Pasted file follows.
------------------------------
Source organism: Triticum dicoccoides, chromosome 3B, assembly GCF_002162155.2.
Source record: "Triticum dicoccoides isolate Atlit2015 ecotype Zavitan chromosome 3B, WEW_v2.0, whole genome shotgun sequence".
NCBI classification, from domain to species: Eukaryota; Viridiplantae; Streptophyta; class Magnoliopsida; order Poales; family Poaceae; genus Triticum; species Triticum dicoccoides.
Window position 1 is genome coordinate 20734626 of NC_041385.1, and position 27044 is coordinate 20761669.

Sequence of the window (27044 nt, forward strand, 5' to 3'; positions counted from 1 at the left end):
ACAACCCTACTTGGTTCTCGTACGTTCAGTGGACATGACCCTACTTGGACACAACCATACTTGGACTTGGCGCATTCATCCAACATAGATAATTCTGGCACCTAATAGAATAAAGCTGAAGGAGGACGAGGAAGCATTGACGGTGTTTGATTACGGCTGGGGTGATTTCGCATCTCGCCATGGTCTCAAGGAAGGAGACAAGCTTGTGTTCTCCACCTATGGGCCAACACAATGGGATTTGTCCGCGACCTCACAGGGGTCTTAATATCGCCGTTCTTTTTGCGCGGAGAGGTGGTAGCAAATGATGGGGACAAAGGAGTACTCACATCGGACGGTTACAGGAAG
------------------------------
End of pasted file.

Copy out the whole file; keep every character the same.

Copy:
Source organism: Triticum dicoccoides, chromosome 3B, assembly GCF_002162155.2.
Source record: "Triticum dicoccoides isolate Atlit2015 ecotype Zavitan chromosome 3B, WEW_v2.0, whole genome shotgun sequence".
NCBI classification, from domain to species: Eukaryota; Viridiplantae; Streptophyta; class Magnoliopsida; order Poales; family Poaceae; genus Triticum; species Triticum dicoccoides.
Window position 1 is genome coordinate 20734626 of NC_041385.1, and position 27044 is coordinate 20761669.

Sequence of the window (27044 nt, forward strand, 5' to 3'; positions counted from 1 at the left end):
ACAACCCTACTTGGTTCTCGTACGTTCAGTGGACATGACCCTACTTGGACACAACCATACTTGGACTTGGCGCATTCATCCAACATAGATAATTCTGGCACCTAATAGAATAAAGCTGAAGGAGGACGAGGAAGCATTGACGGTGTTTGATTACGGCTGGGGTGATTTCGCATCTCGCCATGGTCTCAAGGAAGGAGACAAGCTTGTGTTCTCCACCTATGGGCCAACACAATGGGATTTGTCCGCGACCTCACAGGGGTCTTAATATCGCCGTTCTTTTTGCGCGGAGAGGTGGTAGCAAATGATGGGGACAAAGGAGTACTCACATCGGACGGTTACAGGAAG